New MSP: Govt fails to meet Swaminathan standards, yet again

The Narendra Modi cabinet made a big ticket announcement of increasing the minimum support price (MSP) of 14 kharif crops on Wednesday (July 4). Farmer agitations all across the country in the past few months have been focused on demanding that MSP be increased so it is at par with 1.5 times the cost of production. The government claimed that it has fulfilled this demand.

A close look at the declared prices revealed that the prices have not been fixed according to the formula recommended by Swaminathan Commission. There are two formulae to calculate cost of production. One is to include cost of seed, labour (human, animal and machine), fertiliser, manure, insecticides and other miscellaneous costs which is denoted as A2 and add to it the family labour (FL). The other formula addition of cost on imputed rent and interest on owned land to A2+FL. So the final cost of production would be C2=A2+FL+cost imputed on rent and interest on owned land. The farmers have been demanding that MSP should be 1.5 times of C2, which was what the Swaminathan Commission had also suggested, and not 1.5 times of A2+FL. While the Press Information Bureau (PIB) release claimed that rent paid for leased land has been included, the calculation done by Down To Earth shows otherwise.

Take for instance, paddy. The government announced that it has increased Rs 200 per quintal on paddy (common variety) and now the MSP would be Rs 1750/quintal. The Commission for Agriculture Costs and Prices (CACP), a body working under Union ministry of Agriculture and Farmers’ Welfare has projected that the cost of production (CoP) of the paddy, according to C2 formula, would be Rs 1560 per quintal in 2018-19. MSP, when calculated by multiplying CoP by 1.5 as per the recommendation of Swaminathan Commission, should be Rs 2340 per quintal. Thus, the MSP declared by the government is Rs 590 per quintal short of the same

The case of Arhar is no less different. It’s CoP, according to C2 formula would be Rs 4981 per quintal for 2018-19, and, therefore, the MSP should have been Rs 7471.5 per quintal. However, the government hiked the MSP to Rs 5675 per quintal.  Thus, the MSP was Rs 1796.5 per quintal less than what should have been according to the Swaminathan formula.

DTE calculated the MSP for all the 14 crops by taking into account the C2 formula and multiplying it by 1.5 times. As startling as it may sound, not a single crop’s MSP turns out to be 1.5 times of the cost of production using the C2 formula as suggested by Swaminathan Commission. The difference between the MSP declared and the one calculated according to Swaminathan formula ranges between Rs 36  per quintal and Rs 2830.5 per quintal depending upon the crop.

Farmers across India had organised a 10-day strike earlier this month demanding MSP according to Swaminathan formula, and today’s announcement has not made them happy. Rakesh Tikait, national spokesperson of Bhartiya Kisan Union, said, “This is simply a dejection. While the government can blow the trumpet that it has hiked the MSP, it does not conform to the Swaminathan Formula. We will not be fooled by this and we would continue our agitation.” Bhartiya Kisan Union is one of the biggest farmer bodies of India.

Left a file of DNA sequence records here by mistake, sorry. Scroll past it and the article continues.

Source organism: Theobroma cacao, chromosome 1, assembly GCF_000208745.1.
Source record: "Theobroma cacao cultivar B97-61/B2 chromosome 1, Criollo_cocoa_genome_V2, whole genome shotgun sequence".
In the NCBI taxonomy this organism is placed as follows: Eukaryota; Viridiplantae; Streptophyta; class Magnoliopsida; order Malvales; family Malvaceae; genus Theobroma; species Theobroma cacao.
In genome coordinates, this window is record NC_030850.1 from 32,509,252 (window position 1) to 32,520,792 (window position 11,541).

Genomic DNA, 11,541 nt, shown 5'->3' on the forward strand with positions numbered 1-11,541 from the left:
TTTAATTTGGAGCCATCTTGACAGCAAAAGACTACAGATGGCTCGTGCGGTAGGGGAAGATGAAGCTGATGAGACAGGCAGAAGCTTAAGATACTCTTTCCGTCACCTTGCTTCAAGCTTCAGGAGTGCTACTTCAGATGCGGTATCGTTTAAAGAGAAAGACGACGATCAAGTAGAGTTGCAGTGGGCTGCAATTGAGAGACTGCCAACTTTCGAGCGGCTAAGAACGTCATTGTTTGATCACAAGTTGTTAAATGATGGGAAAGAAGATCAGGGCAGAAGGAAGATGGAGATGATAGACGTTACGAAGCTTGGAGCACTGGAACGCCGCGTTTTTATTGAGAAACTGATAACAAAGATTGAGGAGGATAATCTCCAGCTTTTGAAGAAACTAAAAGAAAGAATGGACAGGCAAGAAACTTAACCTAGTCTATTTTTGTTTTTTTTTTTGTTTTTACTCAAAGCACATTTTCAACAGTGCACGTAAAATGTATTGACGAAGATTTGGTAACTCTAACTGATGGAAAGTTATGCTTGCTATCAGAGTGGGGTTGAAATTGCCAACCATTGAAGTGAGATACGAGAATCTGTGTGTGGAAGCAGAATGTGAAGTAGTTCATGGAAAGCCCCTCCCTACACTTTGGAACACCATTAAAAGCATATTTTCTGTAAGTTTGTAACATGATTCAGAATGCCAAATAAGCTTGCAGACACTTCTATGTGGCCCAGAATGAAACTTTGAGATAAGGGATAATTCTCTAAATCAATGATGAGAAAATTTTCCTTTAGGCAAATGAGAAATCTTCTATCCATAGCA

The government, nonetheless, termed the announcement as “historic” as it increased MSP on all the 14 crops. “The decision of the Cabinet Committee on Economic Affairs is a historic one as it redeems the promise of the pre-determined principle of fixing the MSPs at a level of at least 150 per cent of the cost of production announced by the Union Budget for 2018-19,” the release said.

The government also said while hiking the MSP, it took into account factors such as hired human labour, bullock labour/machine labour, rent paid for leased land, expenses incurred on use of material inputs like seeds, fertilisers, manures, irrigation charges, depreciation on implements and farm miscellaneous expenses, and imputed value of family labour. The government claimed that the increase in MSPs of Nigerseed at Rs 1,827 per quintal, moong by Rs 1,400 per quintal, sunflower seed by Rs 1,288 per quintal and cotton by Rs 1,130 per quintal is “unprecedented”.

Amongst cereals and nutri cereals, in terms of absolute increase, MSP of paddy (common) has been raised by Rs 200 per quintal, jowar (hybrid) by Rs 730 per quintal and ragi by Rs 997 per quintal. The highest percentage increase in MSP over the previous year is for ragi (52.47 %) followed by jowar hybrid (42.94%). For pulses, apart from moong, MSP of arhar (tur) has been raised by Rs 225 per quintal. The prices of urad and bajra have also been hiked.

Farmers’ concern is just not about MSP but its implementation. “Every crop season, the government declares MSP. But with only exceptions of wheat and paddy which the government itself procures, hardly any crop which are brought in open mandis by traders, fetches even the MSP which is minimum selling price declared by the government. So what is the point of declaration of MSP without bringing a law that it has to be mandatorily followed,” Tikait asks.


Question 4: What are the salient features of Draft Agricultural Export Policy brought forward by the Commerce Ministry?

See the following article for answer.

Courtesy: The Business Line, dated March 19, 2018

Draft Agri Export Policy seeks to end curbs to bring in stability

The Commerce Ministry has sought to put an end to any kind of export restriction — including minimum export price (MEP) and export duty — on commodities not categorised as essential in order to build a more stable trade policy regime.

A draft Agri Export Policy circulated by the Commerce Ministry on Monday proposed that consultation among stakeholders and Ministries will be initiated to identify commodities which are essential from food security perspective and barring these, the effort would be to ensure that no other produce is brought under any kind of export restrictions.